In other words, if emloyees “technically” stopped working for Historical DuPont as a result of several identified types of business transactions, but continued their employment with the new entity, then the Optional Retirement provision would not apply. Id. The Administrative Committee had to determine whether the impending spin-off constituted one of the Business Exceptions to Optional Retirement Benefit. Durkovic Dep. 133:18-134:16.

The meeting lasted 15 minutes. Durkovic Dep. 134:3-12. The Committee decided the spin-fell under a Business Exception to the Optional Retirement Benefit (i.e. joint venture, sale, or transfer to a subsidiary). Id. at 134:3-12. So, the spin-off would “terminate” employees for the purposes of Plan participation but would not entitle employees to Optional Retirement Benefits. Id. at 144:18-151:21. The Committee did not directly communicate its decision to Plan beneficiaries. Id. at 156:11-19.

4. November 2018: Question and Answer to Employees

Around the same time, a “question and answer” sent to Employees concerning the spin-off's effect on Plan participants, stated:

“I am currently a participant in DuPont's U.S. Pension Plan and will be an employee of Specialty Products in the US. How does this affect my pension?”

The spin of DuPont and Corteva Agriscience will impact Specialty Products employees as follows:
Since Corteva Agriscience will be the ongoing sponsor of the Plan, Specialty Products employees who participate in the Plan will be eligible to commence their pension, at spin, if they meet the Plan commencement requirements in terms of age and service.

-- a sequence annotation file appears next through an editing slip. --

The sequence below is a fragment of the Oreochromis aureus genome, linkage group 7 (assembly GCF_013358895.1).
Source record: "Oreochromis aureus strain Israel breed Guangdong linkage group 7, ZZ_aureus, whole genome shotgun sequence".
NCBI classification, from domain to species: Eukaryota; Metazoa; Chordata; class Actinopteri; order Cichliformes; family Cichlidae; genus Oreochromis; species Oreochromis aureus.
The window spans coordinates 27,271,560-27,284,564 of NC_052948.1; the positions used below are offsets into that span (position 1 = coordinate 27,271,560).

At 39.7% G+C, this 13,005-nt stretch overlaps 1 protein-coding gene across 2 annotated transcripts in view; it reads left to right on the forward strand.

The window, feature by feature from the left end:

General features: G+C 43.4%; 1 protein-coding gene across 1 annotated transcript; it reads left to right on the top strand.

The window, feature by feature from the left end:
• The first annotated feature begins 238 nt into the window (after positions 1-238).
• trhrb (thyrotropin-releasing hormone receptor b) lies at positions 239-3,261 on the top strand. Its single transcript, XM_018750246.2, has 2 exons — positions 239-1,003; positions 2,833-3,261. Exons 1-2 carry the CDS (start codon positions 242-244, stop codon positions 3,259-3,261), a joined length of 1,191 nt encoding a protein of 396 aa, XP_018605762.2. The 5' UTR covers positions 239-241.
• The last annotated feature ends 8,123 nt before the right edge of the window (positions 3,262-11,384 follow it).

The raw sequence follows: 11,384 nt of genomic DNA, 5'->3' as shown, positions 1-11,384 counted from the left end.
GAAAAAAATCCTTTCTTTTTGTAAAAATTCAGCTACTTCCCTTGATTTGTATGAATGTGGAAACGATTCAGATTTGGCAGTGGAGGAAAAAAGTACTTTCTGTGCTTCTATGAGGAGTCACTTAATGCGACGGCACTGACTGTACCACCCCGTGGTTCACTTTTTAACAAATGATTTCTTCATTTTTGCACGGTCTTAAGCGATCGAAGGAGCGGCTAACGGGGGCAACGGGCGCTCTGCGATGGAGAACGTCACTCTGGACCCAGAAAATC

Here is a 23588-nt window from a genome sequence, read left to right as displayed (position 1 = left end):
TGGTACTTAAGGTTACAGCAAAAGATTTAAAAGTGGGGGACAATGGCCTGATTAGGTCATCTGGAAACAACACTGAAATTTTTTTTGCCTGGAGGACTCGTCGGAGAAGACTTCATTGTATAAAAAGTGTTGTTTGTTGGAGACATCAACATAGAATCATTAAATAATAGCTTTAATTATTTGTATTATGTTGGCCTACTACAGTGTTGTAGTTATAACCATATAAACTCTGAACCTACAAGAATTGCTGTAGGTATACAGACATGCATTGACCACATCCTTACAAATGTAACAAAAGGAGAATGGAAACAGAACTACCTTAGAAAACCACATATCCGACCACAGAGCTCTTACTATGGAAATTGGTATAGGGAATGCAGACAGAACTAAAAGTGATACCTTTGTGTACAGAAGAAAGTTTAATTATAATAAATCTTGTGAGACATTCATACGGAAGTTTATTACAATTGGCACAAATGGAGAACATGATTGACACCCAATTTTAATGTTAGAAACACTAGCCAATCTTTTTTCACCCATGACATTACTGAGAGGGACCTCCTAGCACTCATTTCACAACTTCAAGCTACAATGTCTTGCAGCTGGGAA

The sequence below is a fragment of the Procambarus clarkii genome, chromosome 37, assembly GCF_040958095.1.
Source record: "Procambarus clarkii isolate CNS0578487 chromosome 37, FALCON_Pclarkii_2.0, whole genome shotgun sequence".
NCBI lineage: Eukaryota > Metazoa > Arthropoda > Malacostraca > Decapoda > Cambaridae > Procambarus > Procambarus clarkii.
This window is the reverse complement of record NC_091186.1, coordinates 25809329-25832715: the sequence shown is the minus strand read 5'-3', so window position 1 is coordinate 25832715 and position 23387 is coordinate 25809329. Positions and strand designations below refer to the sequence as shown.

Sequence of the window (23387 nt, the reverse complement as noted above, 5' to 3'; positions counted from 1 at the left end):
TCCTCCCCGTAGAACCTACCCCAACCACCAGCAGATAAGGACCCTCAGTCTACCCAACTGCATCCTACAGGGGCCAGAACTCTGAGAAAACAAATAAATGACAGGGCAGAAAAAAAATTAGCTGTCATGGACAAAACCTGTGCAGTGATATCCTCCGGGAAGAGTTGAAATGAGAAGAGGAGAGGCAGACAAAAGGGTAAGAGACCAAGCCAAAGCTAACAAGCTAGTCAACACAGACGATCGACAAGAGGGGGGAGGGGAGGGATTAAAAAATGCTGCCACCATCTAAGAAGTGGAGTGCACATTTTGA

At spin, future service for Specialty Products employees who participate in the Plan will no longer be recognized in determining eligibility for pension benefits and any applicable early retirement reduction factors. For those employees who qualify for retirement by meeting the Plan's age and service requirements, growth in age will continue to be recognized allowing those participants to age into an improved reduction factor prior to commencing their pension.
SAC at ¶ 20.

5. March 20, 2019: Email with PowerPoint Links for Employees

Three months before the spin-off, Plan participants received an email from Employers, which began: “As a pension eligible employee moving to ‘New' DuPont, you may be eligible to begin collecting your pension as of 6/1/2019.” March 20, 2019 Email, Ex. 1.E to Defs. Mot. in Opp'n to Class Certification, ECF 82-2. The email included a hyperlink to a website with several PowerPoint presentations explaining employees' Plan retirement benefits post spin-off. Id. One presentation was for employees “hired or rehired” as “Full-Service Employees prior to January 1, 2007, and who had, or would have, obtained at least age 50 with 15 years of service as of May 31, 2019.” Over 50 PowerPoint, Ex. F to Defs. Mot. in Opp'n to Class Certification, ECF 82-2.